Decreasing the pH of the sparge water allows you to use higher temperatures without leaching excess tannins. Don't ask me how because I have no idea, but it works. I know this because I did four experimental identical brews with hotter sparge water. On two of the brews, I added gypsum. On the other two I didn't. The brews without the gypsum were noticeably more bitter, and it wasn't from the hops.

Another related issue for dly sparging is the mash out. If you don't mash out, then slowly adding sparge water to a mash that is somewhere in the 150 degree range, results in a sparge that is well below optimum temperature. By raising the mash up to the recommended sparge temperature prior to sparging, you can get a much more efficient sparge. This does not apply so much for batch sparging, where you add the water in bulk and can adjust the temperature to get an efficient sparge.

If you are happy with your efficiency, and don't get astringent beer, then don't worry.

If you want to increase the efficiency without noticebly increasing the tannins, then you may want to acidify the sparge water and sparge hotter.

If you fly sparge, mash out.


Desert_Sky 07-08-2006 12:06 AM


Originally Posted by ajf
If you are happy with your efficiency, and don't get astringent beer, then don't worry.

If you want to increase the efficiency without noticebly increasing the tannins, then you may want to acidify the sparge water and sparge hotter.

If you fly sparge, mash out.



that made perfect sense (the whole part, not just what I quoted)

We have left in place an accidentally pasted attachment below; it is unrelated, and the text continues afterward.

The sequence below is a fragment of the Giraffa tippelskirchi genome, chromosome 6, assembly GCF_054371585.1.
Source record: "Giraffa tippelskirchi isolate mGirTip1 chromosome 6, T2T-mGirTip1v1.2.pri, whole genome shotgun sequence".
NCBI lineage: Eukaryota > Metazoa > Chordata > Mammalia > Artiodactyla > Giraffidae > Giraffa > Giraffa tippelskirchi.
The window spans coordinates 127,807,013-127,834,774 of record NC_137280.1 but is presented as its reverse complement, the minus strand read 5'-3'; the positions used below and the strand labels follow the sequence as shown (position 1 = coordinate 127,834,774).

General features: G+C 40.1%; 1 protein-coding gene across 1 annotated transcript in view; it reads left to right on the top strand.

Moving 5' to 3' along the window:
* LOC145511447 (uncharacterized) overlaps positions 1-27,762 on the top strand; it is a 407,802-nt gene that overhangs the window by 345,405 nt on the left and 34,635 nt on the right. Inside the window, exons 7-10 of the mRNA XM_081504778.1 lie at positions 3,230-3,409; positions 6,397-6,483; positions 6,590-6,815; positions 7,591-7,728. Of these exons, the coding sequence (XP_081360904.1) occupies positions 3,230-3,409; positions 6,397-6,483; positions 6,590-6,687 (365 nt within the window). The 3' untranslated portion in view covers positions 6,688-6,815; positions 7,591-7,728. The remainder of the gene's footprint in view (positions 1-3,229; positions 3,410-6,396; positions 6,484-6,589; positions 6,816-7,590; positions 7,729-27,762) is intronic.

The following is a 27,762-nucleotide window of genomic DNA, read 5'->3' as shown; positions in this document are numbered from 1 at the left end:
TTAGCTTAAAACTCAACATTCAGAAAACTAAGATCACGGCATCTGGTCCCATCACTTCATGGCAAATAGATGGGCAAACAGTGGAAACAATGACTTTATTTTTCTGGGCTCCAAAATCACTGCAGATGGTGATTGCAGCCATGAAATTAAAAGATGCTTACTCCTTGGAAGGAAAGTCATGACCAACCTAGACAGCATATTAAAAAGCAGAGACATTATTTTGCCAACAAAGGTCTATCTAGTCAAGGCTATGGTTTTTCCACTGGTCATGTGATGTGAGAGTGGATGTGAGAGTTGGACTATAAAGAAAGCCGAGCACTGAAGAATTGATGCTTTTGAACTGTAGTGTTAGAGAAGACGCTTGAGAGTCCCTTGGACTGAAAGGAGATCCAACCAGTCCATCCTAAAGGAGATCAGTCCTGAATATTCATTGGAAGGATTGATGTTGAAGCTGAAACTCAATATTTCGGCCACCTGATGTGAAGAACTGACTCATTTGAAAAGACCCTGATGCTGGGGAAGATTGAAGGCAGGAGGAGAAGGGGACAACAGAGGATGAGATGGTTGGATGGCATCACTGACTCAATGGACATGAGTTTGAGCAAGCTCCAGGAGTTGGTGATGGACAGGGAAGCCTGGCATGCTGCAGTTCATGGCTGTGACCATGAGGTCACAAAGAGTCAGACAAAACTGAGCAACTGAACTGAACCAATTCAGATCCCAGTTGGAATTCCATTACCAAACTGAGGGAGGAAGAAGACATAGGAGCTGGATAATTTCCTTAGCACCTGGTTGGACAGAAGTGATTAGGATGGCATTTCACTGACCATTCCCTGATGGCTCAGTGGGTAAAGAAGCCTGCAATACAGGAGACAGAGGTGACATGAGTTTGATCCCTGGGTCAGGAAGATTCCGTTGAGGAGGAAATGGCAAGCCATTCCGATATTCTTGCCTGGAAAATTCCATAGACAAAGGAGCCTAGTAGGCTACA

you rock, thank you :mug:

I love this site

Lost 07-08-2006 10:47 PM

I've found that gypsum doesn't have much of an effect on the ph of neutral water, I'm really not sure why but it works better in the mash. Adjusting the ph of the sparge is easily done by adding some lactic acid. It's inexpensive and a spoonful added to 5 gallons or so should have more than enough of an effect.

Anyhow, that's just my 2 cents.. gypsum for the mash and lactic acid for the sparge. I would also think that ph is important for batch spargers as well as fly spargers.

RichBrewer 07-08-2006 11:10 PM

Most of my home brewing experience has been all grain. I've used a sparge arm and fly sparged for every AG batch and have never had a problem with astringency. The only thing I do is check the wort's gravity toward the end of the sparge to be sure it hasn't dropped below 1.010. Usually it is more like 1.018 when the sparge is finished.
I think for this one you need to RDWHAHB. :mug:

By the way- at mash out I add about a gallon to a gallon and a half of nearly boiling water to the mash (added about 2 cups at a time and stirred well) to get the temp up to about 168 degrees. I then recirculate, install the sparge arm, and begin draining into the brew pot.

Desert_Sky 07-08-2006 11:52 PM


Originally Posted by RichBrewer
I think for this one you need to RDWHAHB. :mug:


well said, cheers